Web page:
High Fidelity


If the McIntosh MT5 could seduce you, it would sing “Let’s Get it On”—an invitation to place your precious vinyl on the glowing green platter that floats as if by magic, but really magnets (as opposed to ball bearings), which all but eliminates any extraneous noise like low-end rumbles or vibrations from corrupting the audio. Translation: It keeps your music pure as the driven snow.

“It’s uncannily quiet,” says Lee Kirby-Smith, general manager of Gramophone in Columbia—and a longtime fan of McIntosh, which was founded in Silver Spring, Md., in 1949.

This turntable is the total package—complete with platter, Swiss-made motor drive assembly, friction-free tone arm and a high-output moving coil cartridge—all pre-calibrated in the factory for sweet, sweet playback. Plus, it just looks so damn cool.

Priced at $6,500 this bad boy is for the serious enthusiast, but you can check out gateway models starting at about $399 (up to $35k, by the way) at the new “wall of turntables” being built at Gramophone’s Columbia store to accommodate high demand from high-fidelity fans, says Kirby-Smith, who’s currently digging the new Death Cab for Cutie album. (Here at STYLE, we can’t stop listening to “All the Pretty Girls” by Kaleo.) Stop by Gramophone for a special Evolution of Audio event with multiple vendors on May 6 in Timonium and May 7 in Columbia. gramophone.com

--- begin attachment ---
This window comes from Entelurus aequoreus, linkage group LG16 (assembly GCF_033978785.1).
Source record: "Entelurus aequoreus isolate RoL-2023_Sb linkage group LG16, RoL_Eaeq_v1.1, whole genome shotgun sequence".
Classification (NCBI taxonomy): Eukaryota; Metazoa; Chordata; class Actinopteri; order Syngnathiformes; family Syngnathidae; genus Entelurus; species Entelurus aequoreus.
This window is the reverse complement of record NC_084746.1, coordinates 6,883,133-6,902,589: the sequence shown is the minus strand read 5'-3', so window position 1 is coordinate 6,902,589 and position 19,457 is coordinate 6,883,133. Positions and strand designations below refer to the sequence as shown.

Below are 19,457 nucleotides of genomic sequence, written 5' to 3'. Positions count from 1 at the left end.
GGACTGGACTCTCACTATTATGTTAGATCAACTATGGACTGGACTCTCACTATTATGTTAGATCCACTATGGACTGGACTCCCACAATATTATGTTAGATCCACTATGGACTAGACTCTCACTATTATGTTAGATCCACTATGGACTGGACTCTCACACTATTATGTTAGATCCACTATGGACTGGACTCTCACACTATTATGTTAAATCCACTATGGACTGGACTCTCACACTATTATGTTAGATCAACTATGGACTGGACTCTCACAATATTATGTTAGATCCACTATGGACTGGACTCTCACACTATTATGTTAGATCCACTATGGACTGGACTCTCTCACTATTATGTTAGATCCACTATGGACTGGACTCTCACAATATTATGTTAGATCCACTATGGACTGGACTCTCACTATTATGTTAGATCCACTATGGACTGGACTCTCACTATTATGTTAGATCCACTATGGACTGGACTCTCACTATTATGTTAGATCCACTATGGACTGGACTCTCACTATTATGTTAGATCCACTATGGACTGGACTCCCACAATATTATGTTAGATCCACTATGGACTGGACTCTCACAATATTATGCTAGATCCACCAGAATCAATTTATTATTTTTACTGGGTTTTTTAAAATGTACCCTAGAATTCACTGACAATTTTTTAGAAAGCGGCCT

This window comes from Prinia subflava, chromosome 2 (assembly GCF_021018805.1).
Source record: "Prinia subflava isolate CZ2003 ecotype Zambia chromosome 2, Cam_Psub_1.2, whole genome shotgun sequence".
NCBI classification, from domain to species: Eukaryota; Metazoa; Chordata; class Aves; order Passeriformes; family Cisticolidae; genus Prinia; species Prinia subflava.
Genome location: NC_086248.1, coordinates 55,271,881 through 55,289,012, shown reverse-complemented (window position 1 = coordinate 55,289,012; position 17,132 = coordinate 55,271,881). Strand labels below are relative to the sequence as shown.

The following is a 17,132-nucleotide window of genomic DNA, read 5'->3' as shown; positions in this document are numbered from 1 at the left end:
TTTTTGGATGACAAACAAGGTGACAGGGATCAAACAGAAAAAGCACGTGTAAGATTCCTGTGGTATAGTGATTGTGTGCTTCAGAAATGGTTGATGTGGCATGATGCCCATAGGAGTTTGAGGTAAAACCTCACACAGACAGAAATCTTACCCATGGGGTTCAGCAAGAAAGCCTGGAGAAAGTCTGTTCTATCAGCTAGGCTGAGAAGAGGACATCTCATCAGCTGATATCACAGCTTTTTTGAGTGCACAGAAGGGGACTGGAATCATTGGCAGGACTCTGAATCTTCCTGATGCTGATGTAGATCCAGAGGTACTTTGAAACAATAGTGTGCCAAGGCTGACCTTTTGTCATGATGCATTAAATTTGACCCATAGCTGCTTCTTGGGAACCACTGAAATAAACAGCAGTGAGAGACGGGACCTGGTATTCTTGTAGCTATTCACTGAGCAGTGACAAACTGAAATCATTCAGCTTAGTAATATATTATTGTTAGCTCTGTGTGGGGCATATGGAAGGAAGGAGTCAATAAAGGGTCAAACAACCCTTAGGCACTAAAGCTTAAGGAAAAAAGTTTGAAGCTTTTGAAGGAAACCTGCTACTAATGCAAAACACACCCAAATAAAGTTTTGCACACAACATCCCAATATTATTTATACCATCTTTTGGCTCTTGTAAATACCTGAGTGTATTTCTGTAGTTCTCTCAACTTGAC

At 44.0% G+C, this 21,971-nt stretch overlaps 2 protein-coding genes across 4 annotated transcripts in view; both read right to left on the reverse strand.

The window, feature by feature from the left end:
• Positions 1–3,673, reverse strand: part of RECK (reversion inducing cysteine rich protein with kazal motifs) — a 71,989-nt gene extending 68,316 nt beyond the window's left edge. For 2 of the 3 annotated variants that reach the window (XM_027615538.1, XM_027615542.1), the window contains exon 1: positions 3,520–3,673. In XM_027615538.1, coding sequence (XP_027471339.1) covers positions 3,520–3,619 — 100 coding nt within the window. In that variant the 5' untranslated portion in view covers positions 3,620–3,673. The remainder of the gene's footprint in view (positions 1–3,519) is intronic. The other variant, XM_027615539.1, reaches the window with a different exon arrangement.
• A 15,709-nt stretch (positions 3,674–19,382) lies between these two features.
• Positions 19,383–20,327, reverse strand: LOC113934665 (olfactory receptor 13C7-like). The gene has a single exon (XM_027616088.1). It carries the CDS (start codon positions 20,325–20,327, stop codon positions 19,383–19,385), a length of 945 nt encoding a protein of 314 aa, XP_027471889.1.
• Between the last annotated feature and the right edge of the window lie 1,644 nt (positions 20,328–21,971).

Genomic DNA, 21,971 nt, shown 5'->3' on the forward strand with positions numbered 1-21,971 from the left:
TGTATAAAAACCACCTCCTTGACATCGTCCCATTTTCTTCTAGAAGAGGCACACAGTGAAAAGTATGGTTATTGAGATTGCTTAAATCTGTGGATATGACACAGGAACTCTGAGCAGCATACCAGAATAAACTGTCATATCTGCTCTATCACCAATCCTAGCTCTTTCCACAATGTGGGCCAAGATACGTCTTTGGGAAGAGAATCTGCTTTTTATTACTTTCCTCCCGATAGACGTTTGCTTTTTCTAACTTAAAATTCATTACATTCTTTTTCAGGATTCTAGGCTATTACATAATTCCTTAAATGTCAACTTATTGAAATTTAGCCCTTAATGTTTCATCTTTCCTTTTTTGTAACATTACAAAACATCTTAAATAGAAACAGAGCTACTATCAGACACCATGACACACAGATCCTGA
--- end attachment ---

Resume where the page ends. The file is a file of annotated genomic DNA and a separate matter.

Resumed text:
>> Read more stories from our summer Men’s Issue.

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